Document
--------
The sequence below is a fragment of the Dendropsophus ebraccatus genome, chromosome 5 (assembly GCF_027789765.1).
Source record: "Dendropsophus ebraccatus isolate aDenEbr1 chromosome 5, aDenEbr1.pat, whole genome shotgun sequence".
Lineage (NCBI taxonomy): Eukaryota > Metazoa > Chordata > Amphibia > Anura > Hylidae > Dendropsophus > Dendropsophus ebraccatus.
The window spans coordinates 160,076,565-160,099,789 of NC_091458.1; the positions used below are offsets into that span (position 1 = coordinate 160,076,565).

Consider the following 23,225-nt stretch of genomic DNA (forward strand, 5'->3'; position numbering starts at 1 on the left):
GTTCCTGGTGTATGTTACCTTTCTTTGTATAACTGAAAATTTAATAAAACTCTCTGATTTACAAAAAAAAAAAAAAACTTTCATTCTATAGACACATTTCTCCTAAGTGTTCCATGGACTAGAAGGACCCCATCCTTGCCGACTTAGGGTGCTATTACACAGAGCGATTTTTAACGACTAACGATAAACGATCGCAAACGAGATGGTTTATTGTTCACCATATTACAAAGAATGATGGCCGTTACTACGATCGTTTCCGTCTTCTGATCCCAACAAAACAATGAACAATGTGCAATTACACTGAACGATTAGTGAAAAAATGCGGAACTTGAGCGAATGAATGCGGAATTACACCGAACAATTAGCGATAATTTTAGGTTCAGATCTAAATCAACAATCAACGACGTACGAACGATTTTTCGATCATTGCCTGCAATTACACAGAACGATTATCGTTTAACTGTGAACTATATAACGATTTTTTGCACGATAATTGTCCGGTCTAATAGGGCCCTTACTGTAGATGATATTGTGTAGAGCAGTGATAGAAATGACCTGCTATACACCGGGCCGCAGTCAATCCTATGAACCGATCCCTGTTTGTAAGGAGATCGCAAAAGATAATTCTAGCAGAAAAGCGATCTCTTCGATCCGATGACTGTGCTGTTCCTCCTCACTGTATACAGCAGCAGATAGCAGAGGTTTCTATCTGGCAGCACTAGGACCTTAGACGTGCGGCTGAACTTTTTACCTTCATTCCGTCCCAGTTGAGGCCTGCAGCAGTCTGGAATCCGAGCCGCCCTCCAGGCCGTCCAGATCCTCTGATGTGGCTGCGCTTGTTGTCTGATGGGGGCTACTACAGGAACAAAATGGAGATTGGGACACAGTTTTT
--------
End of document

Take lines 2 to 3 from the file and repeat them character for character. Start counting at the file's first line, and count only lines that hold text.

Source record: "Dendropsophus ebraccatus isolate aDenEbr1 chromosome 5, aDenEbr1.pat, whole genome shotgun sequence".
Lineage (NCBI taxonomy): Eukaryota > Metazoa > Chordata > Amphibia > Anura > Hylidae > Dendropsophus > Dendropsophus ebraccatus.